5. What was your favorite app in 2016?
It wasn’t published in 2016, but I discovered it just a few months ago: MyPostcard. Take a picture of the place you’re visiting, write a short message, and MyPostcard will print the card and send it to any address. Sure, it’s less personal than handwritten notes, but you get to choose the picture on your card (most of the ones you find in stores are ugly) and you don’t have to look for a place that sells postcards when you’re busy enjoying your vacation. Try it!
6. Tell us about your most challenging ASO “experiment.”
When we were doing ASO manually for one of my first clients, we had a hard time figuring out why we managed to do so well in France but didn’t seem to make any progress in Spain, a market that shouldn’t have been so different from France. I can’t give out too many details, but it turned out that the Spanish had a very different way of using the app’s main feature than the French did. Spaniards would pretty much only use it on holidays, while the French used it on a day-to-day basis, for work and a variety of people. As a result, the keywords they were using to search for such an app were very different. It took us a while to figure that out.
You know how some app store users add words to their base search query that describe the app’s target audience/use intent, for example, “kid puzzles” or “calendar for work”? In linguistics, these words are called descriptors. While this is not always the case, keyword descriptors can change from one language to another depending on how the target culture uses the app. It’s especially obvious when we generate keywords for a given app with our tool today: it’ll often output the same base keywords, but with a lot of different descriptors across markets.
7. Tell us about your experience with AppTweak and give us your favorite feature.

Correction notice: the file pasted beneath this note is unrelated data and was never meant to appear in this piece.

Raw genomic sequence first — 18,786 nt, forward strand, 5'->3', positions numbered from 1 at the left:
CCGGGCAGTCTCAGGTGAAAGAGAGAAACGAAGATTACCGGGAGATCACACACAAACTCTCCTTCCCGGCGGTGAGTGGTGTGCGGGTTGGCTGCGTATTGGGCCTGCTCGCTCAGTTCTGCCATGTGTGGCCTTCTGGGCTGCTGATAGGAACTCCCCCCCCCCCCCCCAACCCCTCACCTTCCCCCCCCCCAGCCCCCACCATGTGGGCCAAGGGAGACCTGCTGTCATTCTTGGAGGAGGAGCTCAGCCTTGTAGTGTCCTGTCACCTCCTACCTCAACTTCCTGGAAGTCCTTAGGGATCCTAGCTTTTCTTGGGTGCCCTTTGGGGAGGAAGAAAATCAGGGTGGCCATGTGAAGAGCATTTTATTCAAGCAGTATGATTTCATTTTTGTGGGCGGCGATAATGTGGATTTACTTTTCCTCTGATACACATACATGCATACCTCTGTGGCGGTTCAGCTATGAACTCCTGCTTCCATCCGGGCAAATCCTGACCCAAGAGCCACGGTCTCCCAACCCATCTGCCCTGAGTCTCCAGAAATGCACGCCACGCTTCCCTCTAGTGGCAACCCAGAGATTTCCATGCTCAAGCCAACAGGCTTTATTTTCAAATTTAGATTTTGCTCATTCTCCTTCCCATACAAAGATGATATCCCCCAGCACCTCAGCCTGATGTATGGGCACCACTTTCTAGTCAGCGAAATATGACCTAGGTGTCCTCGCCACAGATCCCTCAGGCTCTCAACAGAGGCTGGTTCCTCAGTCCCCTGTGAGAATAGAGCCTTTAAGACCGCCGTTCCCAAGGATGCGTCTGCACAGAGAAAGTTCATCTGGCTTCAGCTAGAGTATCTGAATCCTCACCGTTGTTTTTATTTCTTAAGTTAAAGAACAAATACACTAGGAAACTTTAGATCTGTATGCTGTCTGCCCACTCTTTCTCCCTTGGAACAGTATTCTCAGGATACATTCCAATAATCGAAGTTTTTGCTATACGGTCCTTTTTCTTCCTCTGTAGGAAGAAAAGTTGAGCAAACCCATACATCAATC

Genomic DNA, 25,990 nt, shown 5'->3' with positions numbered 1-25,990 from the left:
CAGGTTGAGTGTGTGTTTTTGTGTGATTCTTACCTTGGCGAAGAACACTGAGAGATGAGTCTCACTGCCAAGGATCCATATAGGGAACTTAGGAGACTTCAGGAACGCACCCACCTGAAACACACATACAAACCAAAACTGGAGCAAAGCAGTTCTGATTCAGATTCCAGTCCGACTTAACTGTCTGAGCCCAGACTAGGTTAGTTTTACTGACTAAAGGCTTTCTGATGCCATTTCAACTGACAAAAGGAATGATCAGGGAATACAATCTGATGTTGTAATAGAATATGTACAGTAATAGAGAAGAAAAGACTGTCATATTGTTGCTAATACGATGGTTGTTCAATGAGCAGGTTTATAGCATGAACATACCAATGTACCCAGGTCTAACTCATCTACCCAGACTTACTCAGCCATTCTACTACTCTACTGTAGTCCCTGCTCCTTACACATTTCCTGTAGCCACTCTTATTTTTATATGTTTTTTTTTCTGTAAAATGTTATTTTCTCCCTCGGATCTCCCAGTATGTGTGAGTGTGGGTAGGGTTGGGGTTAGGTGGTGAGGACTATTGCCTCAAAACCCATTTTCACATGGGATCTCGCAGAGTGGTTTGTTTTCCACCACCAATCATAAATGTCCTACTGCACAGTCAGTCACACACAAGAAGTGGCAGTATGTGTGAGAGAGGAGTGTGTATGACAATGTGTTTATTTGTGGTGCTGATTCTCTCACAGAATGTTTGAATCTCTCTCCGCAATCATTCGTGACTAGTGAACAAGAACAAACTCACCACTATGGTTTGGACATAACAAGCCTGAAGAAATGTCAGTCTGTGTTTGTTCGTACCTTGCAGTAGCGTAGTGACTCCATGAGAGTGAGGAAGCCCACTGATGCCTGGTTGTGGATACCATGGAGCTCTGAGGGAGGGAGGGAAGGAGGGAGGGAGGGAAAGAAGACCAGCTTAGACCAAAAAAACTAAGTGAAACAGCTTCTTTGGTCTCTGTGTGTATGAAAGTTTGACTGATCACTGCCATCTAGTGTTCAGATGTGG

AppTweak was my first ASO tool! Of course, we use our own now, but I would definitely recommend AppTweak for how easy it is to use and how fast the data (traffic estimate, etc.) is populated. Similar ASO tools always take a while to populate their data, especially in foreign languages. I have to say, AppTweak nailed that part. And their reasonable pricing makes it a must-use for indies that want to find a good management tool for their ASO, on a budget.
8. Do you have any “masterchef” ASO tips?
This should be a given for any serious app marketer out there, but don’t try to rank for keywords you can’t rank at least #2 or #3 for. If you own a fitness app and your app is relatively new, there’s no chance your app is going to rank for “fitness.” My theory is that people don’t scroll past the third app when they search for something on the store.
When you do keyword research, you can also quickly estimate whether that keyword is highly searched for by going to the Google Play Store (or opening it up on your Android phone) and typing it in the search bar to see if it comes up in autosuggestions (you can also check Google/Apple auto-suggestions directly on AppTweak).
If it does, then it probably has at least some traffic. Use a VPN for other languages/regions, because autosuggestions aren’t the same in every region (AppTweak does offer auto-suggestions in over 70 countries). TunnelBear is my recommendation. Autosuggestions will also allow you to brainstorm tons of other ideas, just type “fitness a,” “fitness b” or “fitness c” in the search bar and you’ll come up with keywords like “fitness app,” “fitness and bodybuilding,” fitness app for girls,” “fitness coach” and “fitness challenge” in just 30 seconds!
These are my two best tips for anyone with a brand new app who wants to give ASO a try but can’t seem to find non-competitive keywords with high traffic.
Nathan is one of our youngest but yet experimented ASO Experts. His passion for translation has been reflected in the quality of his work, helping app developers and marketers to localize their apps effectively.
Want to contact Nathan? Find all details on his ASO Expert profile page.